A day of culture today: a city visit and a bronze age tomb. Our city was Ciutadella at the extreme west of the island and we were able to get parked in the Placa des Borns. The word born means parade ground and the square was used for jousting contests in earlier times and is still the venue for an equestrian parade during the city's annual festivities in June. At the centre of the square is an obelisk commemorating those who were killed or abducted into slavery during the Turkish raid of 1558. Much of the city was destroyed including the alcazar or palace. The crenellated town hall with its Moorish-looking row of palms was built in the 19th C. From the square are magnificent views of the harbour.
From the Placa des Born we enjoyed the narrow back streets which seem designed for strolling. The pastel colours of the buildings and lamps with wrought iron wall brackets were especially attractive.
A visit to the cathedral was our next objective. Ciutadella has been Menorca's religious capital sine the Spanish reconquista in 1287. Inside is an aisleless nave with side chapels and a pentagonal apse. Most of the inside of the cathedral was destroyed during the Spanish Civil War and what remains is heavily restored. Our ticket for the cathedral enabled access to the nearby Convent and cloister of St Augustine. The cloister is a large, magnificent baroque work of art; a peaceful place to rest on a hot day. Again the church was destroyed during the Civil War but so far has not been restored. What remains is a poignant reminder of its former baroque splendour.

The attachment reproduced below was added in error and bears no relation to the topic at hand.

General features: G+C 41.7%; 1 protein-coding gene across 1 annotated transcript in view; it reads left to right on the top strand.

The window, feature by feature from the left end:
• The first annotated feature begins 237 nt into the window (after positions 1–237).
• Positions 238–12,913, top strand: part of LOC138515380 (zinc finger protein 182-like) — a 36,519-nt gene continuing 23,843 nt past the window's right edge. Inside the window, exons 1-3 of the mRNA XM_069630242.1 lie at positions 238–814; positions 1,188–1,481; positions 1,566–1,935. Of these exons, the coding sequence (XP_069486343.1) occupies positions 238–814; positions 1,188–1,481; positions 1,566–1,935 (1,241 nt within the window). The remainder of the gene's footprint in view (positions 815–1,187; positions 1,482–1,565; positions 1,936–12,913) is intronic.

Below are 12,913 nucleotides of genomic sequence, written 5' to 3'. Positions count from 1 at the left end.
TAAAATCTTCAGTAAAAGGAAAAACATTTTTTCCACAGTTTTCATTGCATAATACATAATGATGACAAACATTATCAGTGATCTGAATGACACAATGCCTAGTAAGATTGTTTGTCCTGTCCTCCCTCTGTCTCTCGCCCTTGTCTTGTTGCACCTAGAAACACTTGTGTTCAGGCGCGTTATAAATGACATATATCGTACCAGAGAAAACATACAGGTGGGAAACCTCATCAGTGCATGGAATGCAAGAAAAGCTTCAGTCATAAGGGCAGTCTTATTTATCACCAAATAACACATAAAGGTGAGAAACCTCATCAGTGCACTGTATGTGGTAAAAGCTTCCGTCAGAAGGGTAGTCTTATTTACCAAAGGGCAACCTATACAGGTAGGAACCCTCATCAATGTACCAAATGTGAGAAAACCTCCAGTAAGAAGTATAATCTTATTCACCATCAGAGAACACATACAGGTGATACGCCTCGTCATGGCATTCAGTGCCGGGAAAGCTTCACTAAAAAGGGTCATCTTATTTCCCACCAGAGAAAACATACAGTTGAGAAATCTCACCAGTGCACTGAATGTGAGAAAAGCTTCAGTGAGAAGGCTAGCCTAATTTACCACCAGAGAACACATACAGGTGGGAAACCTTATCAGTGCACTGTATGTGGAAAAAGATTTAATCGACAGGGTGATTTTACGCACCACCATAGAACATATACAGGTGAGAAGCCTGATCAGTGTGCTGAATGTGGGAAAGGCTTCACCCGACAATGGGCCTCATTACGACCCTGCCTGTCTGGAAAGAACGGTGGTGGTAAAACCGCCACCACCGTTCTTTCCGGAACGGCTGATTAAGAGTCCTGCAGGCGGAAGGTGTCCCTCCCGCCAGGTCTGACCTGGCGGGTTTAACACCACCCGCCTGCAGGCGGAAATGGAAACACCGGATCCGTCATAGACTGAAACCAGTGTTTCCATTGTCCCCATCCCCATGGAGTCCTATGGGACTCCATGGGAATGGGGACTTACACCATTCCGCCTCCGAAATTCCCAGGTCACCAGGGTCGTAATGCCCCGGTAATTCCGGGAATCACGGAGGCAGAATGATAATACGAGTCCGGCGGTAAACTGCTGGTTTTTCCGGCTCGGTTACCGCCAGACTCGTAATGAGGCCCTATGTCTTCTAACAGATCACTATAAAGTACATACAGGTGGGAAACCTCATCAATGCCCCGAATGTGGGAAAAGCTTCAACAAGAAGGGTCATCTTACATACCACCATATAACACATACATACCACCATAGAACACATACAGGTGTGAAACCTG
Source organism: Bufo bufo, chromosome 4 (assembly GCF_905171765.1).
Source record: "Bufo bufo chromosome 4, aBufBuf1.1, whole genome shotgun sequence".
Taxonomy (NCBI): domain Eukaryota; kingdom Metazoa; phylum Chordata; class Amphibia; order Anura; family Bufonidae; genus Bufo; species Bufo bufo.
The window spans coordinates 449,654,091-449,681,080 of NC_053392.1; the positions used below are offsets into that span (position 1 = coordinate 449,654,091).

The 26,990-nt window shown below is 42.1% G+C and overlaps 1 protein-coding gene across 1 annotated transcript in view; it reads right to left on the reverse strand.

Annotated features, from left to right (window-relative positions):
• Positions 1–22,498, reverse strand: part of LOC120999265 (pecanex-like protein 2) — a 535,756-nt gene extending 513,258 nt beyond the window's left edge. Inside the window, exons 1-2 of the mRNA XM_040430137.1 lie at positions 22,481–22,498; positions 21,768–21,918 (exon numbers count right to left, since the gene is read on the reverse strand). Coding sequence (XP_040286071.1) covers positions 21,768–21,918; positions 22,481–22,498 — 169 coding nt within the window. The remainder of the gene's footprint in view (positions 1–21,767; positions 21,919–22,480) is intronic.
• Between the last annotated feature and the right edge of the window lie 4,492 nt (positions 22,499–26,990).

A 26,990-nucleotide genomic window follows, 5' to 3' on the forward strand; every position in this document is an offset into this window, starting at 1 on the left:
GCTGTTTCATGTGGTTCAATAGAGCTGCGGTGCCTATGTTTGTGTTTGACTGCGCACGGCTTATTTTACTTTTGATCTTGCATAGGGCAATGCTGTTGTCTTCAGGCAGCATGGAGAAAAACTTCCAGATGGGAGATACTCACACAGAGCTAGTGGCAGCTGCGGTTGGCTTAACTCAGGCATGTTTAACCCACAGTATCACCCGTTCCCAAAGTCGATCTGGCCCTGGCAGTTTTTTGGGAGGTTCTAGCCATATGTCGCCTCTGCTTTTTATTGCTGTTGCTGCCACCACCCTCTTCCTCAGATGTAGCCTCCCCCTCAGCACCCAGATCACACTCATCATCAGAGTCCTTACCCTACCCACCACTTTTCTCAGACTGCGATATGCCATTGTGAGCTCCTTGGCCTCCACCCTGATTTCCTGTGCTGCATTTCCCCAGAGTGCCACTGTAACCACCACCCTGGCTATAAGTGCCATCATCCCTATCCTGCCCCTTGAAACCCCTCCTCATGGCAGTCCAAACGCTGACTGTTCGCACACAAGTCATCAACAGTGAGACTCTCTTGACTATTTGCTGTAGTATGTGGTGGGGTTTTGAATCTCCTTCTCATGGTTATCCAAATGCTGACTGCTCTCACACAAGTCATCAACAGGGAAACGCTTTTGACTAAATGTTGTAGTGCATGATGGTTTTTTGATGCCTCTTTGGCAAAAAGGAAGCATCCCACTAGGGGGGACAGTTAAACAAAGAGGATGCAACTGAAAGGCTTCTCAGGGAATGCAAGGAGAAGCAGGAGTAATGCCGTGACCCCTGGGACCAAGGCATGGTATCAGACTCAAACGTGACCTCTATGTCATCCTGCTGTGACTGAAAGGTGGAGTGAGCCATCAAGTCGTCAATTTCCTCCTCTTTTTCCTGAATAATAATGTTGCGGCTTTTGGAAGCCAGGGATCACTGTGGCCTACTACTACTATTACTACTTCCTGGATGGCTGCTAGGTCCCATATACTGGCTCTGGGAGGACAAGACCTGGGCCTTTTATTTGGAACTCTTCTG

Lunch at a cafe outside the Mercat Municipal selling fruit vegetables, meat and fish was next on the agenda. As we had a large dinner at the hotel to look forward to we contented ourselves with a superb tomato sald and ham croquettas with some rehydration. We were fascinated with the street art in this area of the city, often related to the market products being sold.
Before leaving the city we couldn't resist exploring the port and enjoying a cold beer on the harbourside.
All too soon it was time to leave this beautiful city but we had two more visits we were looking forward to before returning to Cala Galdana. First a short drive and then a beautiful walk down through the Alepo pine woods to the fabulous beach of Cala Turqueta. We were just sorry that we hadn't brought swimming kit; it was perfect.
On the way home I was keen to visit the Naveta des Tudons, a Bronze Age burial chamber and the oldest roofed building in Spain. For many years it lay derelict and overgrown but was restored by archaeologists in 1959/60 and again in 1975. The word naveta describes a burial chamber, built in the shape of an upturned boat. The building has two floors. Bodies were left to decompose of the ground floor and the bones later transferred to the ossuary on the upper floor. Over 100 corpses were discovered here, some still with bronze bracelets on their arm bones.
After yet another superb day it was time to return to the hotel for some preprandial refreshment.